When I tell people I used to be a dancer the first type of dance that enters their mind is ballet. Then modern. Then jazz. Then tap. Never hula.
When I say I’ve been a hula dancer for most of my life, a lot of people ask, “Hula hooping?”
“No,” I say. “Think grass skirts and coconut bras.”
Being a professional hula dancer is an uncommon craft. I think it’s because hula isn’t traditionally a performance art. Dancers go to halaus (traditional Hawaiian hula schools) to honor a calling. While I may not be of Hawaiian blood, I honor and respect the beautiful culture this dance came from and the heritage in which it has thrived.
And that’s why I performed. I wanted to somehow share these indescribable emotions, these profound feelings, with others, especially those outside Hawaiian culture and small world that is hula dancing. So after years of training in a halau and dancing with various Polynesian dance groups (which typically include Hawaiian hula, Tahitian ori, and other Polynesian styles of dance), I assembled my own performance troupe with the help of my husband.
Together, we created our very own luau show. I choreographed both Hawaiian and Tahitian dances, auditioned and trained all our dancers, and my husband made all the costumes (by hand!). He also ran our production and sound and served as our resident fire breather.
We spent two years traveling all over California, from San Diego to Santa Rosa, performing at festivals, fairs, schools, businesses, weddings, movie openings, birthday parties, and so, so much more. Here’s what I learned from those wacky, crazy days as a full-time hula dancer.
Do what you love (no matter how you look doing it)
Before starting our dance troupe I was a little apprehensive about telling my friends and colleagues. I was stepping away from an accounting career that I’d begun when I was just seventeen. I’d developed that career in San Jose, California, aka Silicon Valley, the technology capital of the world…and I wanted to go off and be a dancer for a little while. What would people think? Would it make me look flaky and irresponsible? Probably.
I did it anyway, and one of the most frequent compliments we received after a performance was “It’s clear you guys love what you do!” How was that not enough to make my day? I made a living playing dress up, listening to awesome music, and sharing something deeply meaningful to me with other people. I was even privileged enough to employ other women, other dancers, who loved it as much as I did! Who cared if I was in Silicon Valley making a living wearing fruit and foliage? I loved every minute of it, and it was absolutely worth the risk!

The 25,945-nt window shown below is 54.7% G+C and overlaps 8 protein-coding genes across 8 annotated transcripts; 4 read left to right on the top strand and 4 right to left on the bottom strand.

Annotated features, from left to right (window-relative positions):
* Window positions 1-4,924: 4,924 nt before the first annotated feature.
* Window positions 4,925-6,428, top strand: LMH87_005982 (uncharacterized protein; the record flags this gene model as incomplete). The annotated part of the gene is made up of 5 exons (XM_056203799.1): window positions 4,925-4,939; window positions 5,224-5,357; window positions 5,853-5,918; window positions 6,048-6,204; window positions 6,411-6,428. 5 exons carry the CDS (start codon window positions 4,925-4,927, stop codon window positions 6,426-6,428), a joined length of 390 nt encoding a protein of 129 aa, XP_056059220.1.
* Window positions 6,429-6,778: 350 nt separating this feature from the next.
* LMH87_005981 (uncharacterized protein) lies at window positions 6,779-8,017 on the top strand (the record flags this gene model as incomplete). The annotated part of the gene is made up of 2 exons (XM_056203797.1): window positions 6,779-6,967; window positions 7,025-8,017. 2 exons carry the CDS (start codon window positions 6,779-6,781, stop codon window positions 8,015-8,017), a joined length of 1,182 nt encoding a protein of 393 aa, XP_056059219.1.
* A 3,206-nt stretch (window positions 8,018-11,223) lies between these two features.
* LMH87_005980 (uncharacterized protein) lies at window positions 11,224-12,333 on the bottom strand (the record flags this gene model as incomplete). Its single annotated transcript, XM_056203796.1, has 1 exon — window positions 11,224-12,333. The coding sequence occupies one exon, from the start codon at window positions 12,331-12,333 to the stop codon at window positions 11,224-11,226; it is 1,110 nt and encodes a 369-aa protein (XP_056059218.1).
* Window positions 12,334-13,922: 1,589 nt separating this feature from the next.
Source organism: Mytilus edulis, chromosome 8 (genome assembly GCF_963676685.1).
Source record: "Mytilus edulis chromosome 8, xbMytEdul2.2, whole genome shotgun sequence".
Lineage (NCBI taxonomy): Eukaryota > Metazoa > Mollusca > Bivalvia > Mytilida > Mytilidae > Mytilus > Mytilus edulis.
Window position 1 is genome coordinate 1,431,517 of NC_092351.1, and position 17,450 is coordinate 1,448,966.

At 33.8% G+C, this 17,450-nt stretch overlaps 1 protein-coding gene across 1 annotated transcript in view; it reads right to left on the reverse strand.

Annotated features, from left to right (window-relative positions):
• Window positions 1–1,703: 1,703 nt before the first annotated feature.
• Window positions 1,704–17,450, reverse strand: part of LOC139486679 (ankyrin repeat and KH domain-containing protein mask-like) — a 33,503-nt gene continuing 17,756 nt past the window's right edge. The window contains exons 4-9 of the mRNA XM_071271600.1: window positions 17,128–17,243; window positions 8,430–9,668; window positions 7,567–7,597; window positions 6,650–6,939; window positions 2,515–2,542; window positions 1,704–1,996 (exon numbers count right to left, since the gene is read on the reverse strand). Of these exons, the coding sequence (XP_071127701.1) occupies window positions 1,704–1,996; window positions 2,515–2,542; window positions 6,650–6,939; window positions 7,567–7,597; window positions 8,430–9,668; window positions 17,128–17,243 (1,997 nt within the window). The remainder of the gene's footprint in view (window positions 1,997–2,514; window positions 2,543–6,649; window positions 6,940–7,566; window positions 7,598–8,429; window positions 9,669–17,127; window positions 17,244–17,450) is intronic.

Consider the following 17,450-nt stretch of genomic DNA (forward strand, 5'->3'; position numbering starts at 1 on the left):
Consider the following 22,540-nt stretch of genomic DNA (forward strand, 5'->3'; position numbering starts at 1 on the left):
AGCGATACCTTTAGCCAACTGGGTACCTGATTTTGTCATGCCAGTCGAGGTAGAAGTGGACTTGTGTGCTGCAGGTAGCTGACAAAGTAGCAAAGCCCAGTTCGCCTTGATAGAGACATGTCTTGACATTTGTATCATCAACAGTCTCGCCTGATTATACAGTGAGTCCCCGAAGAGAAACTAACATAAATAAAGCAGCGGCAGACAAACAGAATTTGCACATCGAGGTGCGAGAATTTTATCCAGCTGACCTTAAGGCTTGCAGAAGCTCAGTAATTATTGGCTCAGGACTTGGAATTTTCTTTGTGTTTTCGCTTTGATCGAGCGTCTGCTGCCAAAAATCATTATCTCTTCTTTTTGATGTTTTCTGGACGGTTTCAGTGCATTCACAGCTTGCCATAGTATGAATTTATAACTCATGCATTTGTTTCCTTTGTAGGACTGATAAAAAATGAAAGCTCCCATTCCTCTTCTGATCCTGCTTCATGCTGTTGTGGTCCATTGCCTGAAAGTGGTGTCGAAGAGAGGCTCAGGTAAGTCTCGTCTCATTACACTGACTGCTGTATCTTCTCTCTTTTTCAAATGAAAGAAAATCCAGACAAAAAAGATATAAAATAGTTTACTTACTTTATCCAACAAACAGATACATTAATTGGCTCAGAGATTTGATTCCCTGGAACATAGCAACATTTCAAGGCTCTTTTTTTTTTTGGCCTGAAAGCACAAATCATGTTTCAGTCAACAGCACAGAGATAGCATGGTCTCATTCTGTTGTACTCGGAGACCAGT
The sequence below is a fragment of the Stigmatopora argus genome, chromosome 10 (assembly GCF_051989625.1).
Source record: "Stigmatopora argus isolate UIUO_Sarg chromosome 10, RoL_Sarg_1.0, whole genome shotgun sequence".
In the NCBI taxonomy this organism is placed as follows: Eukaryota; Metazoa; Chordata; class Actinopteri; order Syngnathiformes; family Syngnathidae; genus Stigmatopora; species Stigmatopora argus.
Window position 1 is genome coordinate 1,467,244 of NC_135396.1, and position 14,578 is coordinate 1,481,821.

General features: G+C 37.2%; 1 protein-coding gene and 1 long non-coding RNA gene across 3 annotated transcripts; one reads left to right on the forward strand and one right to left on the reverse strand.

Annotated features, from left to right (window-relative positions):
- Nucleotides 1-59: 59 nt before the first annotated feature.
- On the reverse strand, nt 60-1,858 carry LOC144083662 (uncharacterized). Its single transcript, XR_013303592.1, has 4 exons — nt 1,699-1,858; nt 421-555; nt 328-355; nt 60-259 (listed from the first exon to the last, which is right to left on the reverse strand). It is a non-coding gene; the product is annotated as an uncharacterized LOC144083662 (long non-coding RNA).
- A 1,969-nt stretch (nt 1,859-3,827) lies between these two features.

Sometimes, smiling more actually makes you feel better
Like cheerleaders, we hula dancers have a much-practiced perma-grin, that smile that never fades and never wavers during a performance no matter what. No. Matter. What. Not even when a cute little doggie comes nipping at your heels during a performance. Not even when the concrete you’re dancing on is so hot you end up with blisters by the end of the show. Not even when it’s 50 degrees outside and windy and you’re dancing on a ledge next to a swimming pool praying you don’t fall in…oh, and it’s raining.
When I took this lesson back to the super-focused, often cranky, high-stress corporate world I found it invaluable. Sitting all day again was a shock to my system after two years of dancing full-time. Not seeing sunlight for hours at a time was also a hard reality to accept. I tried to keep smiling even when I didn’t have to perform. And you know what? Sometimes it really worked.
Everyone needs a little more aloha in their lives
The meaning of aloha is a bit elusive. At its most basic, it’s a word used to greet someone (Hello!) or to wish someone well when parting (Goodbye!). But, as I learned, it’s also a way of expressing love and affection toward another person. The deeper meaning is alluded to in the common phrases such as “the aloha spirit” and “the aloha way.” These simple phrases point to something much more profound. They speak to a way of living, a way of being in the world while acknowledging your connection to everyone and everything in it.
This sense of connection permeated every one of our performances. Every time I danced I felt like I was inviting the audience to share in a unique and special part of my life. Every time a show ended, I was approached by audience members eager to share their own personal stories of having been to Hawaii, or their desire to go, or their memories of a family member who loved Hawaii and would’ve truly enjoyed our performance.
These moments of connection surprised me, and the eagerness with which others longed to connect often caught me off guard…until I remembered we are social creatures always looking for connections whether we realize it or not.
I carry these experiences with me every day, and I’m so thankful I took the risk I did. The lessons I learned and moments I shared with people I may never see again still inform every day of my life.
Reese Leyva is a number cruncher by day and wordsmith by night who dreams of owning chickens and building her own natural swimming pool. She blogs about gentle parenting at www.raisingdahlia.com and posts her poetry at www.reeseleyva.com. When she’s not working or writing she’s partying with her super cool infant daughter and nifty homemaker husband. And by partying, she means napping.
[Image via iStock]